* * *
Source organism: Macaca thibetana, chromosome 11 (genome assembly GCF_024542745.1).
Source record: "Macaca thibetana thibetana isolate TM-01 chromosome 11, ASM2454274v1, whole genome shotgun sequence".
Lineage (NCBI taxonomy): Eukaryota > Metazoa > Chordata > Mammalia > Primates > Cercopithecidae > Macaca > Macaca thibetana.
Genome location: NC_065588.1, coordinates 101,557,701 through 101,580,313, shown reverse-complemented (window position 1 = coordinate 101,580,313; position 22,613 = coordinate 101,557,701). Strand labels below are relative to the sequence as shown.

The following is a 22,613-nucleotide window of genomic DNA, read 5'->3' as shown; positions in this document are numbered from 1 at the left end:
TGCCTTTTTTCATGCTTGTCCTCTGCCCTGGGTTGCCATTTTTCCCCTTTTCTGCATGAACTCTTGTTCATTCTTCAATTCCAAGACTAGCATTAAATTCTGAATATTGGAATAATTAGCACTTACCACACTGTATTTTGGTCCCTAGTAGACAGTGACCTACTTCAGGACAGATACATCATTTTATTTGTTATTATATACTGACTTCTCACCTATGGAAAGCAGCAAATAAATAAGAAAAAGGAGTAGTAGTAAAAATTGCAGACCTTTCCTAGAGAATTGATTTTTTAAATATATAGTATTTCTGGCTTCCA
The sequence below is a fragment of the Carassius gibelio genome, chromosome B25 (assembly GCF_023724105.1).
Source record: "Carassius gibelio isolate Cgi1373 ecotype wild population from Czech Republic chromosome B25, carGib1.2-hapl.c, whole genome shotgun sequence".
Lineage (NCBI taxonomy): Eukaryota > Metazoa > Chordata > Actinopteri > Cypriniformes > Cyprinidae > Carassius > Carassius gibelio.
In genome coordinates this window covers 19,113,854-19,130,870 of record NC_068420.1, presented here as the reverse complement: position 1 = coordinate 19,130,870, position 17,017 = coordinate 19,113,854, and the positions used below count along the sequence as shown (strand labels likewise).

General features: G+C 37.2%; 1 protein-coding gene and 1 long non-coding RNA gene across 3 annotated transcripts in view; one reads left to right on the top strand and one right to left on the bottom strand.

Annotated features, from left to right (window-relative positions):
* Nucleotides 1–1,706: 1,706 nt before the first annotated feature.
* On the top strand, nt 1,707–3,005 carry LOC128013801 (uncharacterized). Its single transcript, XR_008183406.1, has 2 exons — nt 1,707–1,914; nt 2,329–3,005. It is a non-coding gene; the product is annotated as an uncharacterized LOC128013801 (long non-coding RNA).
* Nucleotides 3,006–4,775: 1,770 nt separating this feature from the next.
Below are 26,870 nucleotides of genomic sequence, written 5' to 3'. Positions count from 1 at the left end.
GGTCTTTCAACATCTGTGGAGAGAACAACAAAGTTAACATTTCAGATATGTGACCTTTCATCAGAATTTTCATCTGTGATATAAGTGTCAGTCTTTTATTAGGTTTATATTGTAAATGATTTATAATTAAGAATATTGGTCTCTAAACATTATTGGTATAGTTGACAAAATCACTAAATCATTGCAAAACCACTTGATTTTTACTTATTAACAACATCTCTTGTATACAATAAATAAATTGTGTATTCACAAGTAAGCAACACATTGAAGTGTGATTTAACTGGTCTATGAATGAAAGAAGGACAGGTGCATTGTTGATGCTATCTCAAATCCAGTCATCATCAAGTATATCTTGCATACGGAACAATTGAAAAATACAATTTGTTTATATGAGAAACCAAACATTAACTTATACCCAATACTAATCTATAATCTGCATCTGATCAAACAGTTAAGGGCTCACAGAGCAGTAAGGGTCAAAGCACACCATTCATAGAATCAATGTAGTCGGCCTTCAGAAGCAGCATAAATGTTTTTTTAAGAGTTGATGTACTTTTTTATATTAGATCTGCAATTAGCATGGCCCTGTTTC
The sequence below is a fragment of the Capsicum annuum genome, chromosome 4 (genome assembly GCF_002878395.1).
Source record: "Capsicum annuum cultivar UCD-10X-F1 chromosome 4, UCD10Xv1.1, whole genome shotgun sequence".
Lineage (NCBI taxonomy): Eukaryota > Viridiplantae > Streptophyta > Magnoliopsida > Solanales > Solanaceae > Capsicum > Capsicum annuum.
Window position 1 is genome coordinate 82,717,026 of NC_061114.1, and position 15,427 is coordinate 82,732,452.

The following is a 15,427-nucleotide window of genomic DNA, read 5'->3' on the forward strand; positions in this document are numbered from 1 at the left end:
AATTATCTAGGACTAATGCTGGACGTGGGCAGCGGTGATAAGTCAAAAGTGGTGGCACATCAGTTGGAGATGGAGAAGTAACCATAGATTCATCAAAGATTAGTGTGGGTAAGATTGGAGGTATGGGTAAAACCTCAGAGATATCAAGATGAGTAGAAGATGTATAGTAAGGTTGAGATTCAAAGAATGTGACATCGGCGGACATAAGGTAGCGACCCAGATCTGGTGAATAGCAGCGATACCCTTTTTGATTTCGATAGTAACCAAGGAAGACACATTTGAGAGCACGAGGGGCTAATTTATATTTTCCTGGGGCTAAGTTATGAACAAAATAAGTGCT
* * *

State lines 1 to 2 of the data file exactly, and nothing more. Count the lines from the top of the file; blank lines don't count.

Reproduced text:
Source organism: Macaca thibetana, chromosome 11 (genome assembly GCF_024542745.1).
Source record: "Macaca thibetana thibetana isolate TM-01 chromosome 11, ASM2454274v1, whole genome shotgun sequence".